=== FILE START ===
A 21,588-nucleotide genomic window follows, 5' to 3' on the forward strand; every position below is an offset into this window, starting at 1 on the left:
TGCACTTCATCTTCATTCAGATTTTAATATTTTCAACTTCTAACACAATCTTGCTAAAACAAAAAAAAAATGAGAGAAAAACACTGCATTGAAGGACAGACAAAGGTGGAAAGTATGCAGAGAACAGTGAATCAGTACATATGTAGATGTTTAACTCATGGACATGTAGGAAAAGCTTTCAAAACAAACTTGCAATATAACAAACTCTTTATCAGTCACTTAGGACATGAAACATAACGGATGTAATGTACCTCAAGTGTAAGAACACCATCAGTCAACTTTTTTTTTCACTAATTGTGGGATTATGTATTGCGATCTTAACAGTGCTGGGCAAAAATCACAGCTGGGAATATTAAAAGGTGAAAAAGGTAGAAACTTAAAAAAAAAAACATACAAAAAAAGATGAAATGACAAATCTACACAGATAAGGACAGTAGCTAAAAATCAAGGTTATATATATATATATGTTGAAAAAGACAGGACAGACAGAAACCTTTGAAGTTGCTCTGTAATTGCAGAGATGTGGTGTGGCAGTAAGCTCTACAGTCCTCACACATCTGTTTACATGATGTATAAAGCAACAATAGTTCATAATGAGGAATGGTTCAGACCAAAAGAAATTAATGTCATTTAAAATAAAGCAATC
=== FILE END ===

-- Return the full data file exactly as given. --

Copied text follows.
A 21,588-nucleotide genomic window follows, 5' to 3' on the forward strand; every position below is an offset into this window, starting at 1 on the left:
TGCACTTCATCTTCATTCAGATTTTAATATTTTCAACTTCTAACACAATCTTGCTAAAACAAAAAAAAAATGAGAGAAAAACACTGCATTGAAGGACAGACAAAGGTGGAAAGTATGCAGAGAACAGTGAATCAGTACATATGTAGATGTTTAACTCATGGACATGTAGGAAAAGCTTTCAAAACAAACTTGCAATATAACAAACTCTTTATCAGTCACTTAGGACATGAAACATAACGGATGTAATGTACCTCAAGTGTAAGAACACCATCAGTCAACTTTTTTTTTCACTAATTGTGGGATTATGTATTGCGATCTTAACAGTGCTGGGCAAAAATCACAGCTGGGAATATTAAAAGGTGAAAAAGGTAGAAACTTAAAAAAAAAAACATACAAAAAAAGATGAAATGACAAATCTACACAGATAAGGACAGTAGCTAAAAATCAAGGTTATATATATATATATGTTGAAAAAGACAGGACAGACAGAAACCTTTGAAGTTGCTCTGTAATTGCAGAGATGTGGTGTGGCAGTAAGCTCTACAGTCCTCACACATCTGTTTACATGATGTATAAAGCAACAATAGTTCATAATGAGGAATGGTTCAGACCAAAAGAAATTAATGTCATTTAAAATAAAGCAATC